Do you have a struggling reader? Many kids do not receive research-based instruction in school. As a result, so many children struggle with reading. If you want to help your struggling reader, be sure to start off using research-based reading practices. Kids learn best with explicit, systematic phonics instruction wherein they get to master one phonics sound at a time.
I went to the Texas Great Homeschool Convention this past weekend. At the convention, I spoke with many parents that pulled their kids out of traditional schools, because their children weren’t learning to read. They wanted to know how they can help their kids learn to read when nothing else worked.
I also spoke with many parents whose children struggle to blend sounds. Several moms said, “When I say h-aaa-mmm, for example, he has no idea what the word is! He has no idea that h-aaa-mmm is ham. How do I help my child blend?” Parents used different examples, but the pattern was clear. One parent said, “If I say d-iii-d he cannot blend the sounds to say did!”
I found themes in the advice I gave. I’m going to outline some of the reading tips I discussed at the convention.
Don’t teach letter names
It’s easy for older kids to use letter names. However, younger kids who are just learning to read are often held back by letter names. Letter names do NOT unlock the reading or spelling code. We only use letter names when we’re spelling aloud to another person. When we read, we solely say sounds. When we spell to ourselves (not aloud to someone else), we say the sounds. Thus, when working with struggling readers only focus on letter sounds. This will eliminate confusion: “Wait, so do we say tee or /t/ when we read top?”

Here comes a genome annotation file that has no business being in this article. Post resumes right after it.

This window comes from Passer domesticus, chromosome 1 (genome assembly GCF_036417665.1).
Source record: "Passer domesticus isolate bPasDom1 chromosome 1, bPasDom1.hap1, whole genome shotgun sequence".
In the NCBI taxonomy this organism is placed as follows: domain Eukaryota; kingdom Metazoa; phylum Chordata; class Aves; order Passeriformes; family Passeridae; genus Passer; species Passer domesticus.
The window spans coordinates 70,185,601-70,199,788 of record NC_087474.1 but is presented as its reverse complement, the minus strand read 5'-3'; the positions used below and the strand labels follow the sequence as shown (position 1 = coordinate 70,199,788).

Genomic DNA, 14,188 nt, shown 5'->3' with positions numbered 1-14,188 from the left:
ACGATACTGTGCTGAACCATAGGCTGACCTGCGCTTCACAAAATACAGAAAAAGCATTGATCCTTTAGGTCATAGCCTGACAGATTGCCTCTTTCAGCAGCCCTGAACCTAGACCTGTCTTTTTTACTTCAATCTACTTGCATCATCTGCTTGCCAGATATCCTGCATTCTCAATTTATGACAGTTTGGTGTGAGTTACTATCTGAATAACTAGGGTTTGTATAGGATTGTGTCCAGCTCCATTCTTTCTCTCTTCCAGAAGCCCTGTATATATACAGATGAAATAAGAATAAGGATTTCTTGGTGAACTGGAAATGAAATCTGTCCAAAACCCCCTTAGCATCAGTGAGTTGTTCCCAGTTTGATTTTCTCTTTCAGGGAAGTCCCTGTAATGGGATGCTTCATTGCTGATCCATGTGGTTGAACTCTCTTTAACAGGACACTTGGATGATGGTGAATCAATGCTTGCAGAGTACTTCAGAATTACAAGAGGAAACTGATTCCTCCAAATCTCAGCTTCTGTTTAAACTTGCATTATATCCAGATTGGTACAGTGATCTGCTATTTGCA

So when should you teach letter names? Teach letter names after your struggling reader can blend words. At first, just teach letter sounds.
Hold continuous sounds longer than you think you should.
Continuous sounds are the key to unlocking the code. They help struggling readers quite a lot. What are they? They are those sounds you can say for a long time: mmmmmmmmm, ssssssssssss, aaaaaaaaaa [as in cap], nnnnnnnn. Notice these sound are not distorted. You can say them for over 5 seconds. When you teach your student, make sure you maintain the sound for 3 seconds. This is a long time. Time yourself while saying mmmmm for 3 seconds. You’ll be surprised by how long this feels.
In conversation, we say sounds quickly. However, to unlock the code, early readers need to hold continuous sounds. They should not read sat in one utterance. If a beginning reader reads sat in one utterance, she’s guessing. Instead, she should read sat as: ssssssssaaaaaaat.
What letters are continuous sounds? They are the following letters: a [as in apple], e [as in elephant], f, i [as in igloo], l, m, n, o [as in octopus], r, s, u [as in up], v, z. Be sure you and your student hold these sounds across all activities. Also, as you work your way through the phonics sounds, make sure you and your student continue to hold continuous sounds. For example, sh and ea and many others are continuous sounds.
Pretend you’re a singer
Does your student struggle to blend sounds? Tell him to pretend he’s a singer. He must breath in and in one exhale say all the sounds. You must model this for him. Exaggerate your inhale.
STEP 1: Make eye contact.
STEP 2: Breath in.
STEP 3: Say all the sounds in one exhale: mmmmmooooooommmmm. Point to an object for each sound. You can use blocks, cars, pens, or jewels from Michaels. Pointing to an object for each sound helps your student understand that each sound is distinct.
Do this activity with your student across multiple lessons. Write a list of words: Sam, red, cap, pin, men, man, ran…etc. Perform this activity 5 words at a time. Break up the activity with flashcards. Then, do 5 more words.
To get started on the learning to read process, you can check out our short vowel books.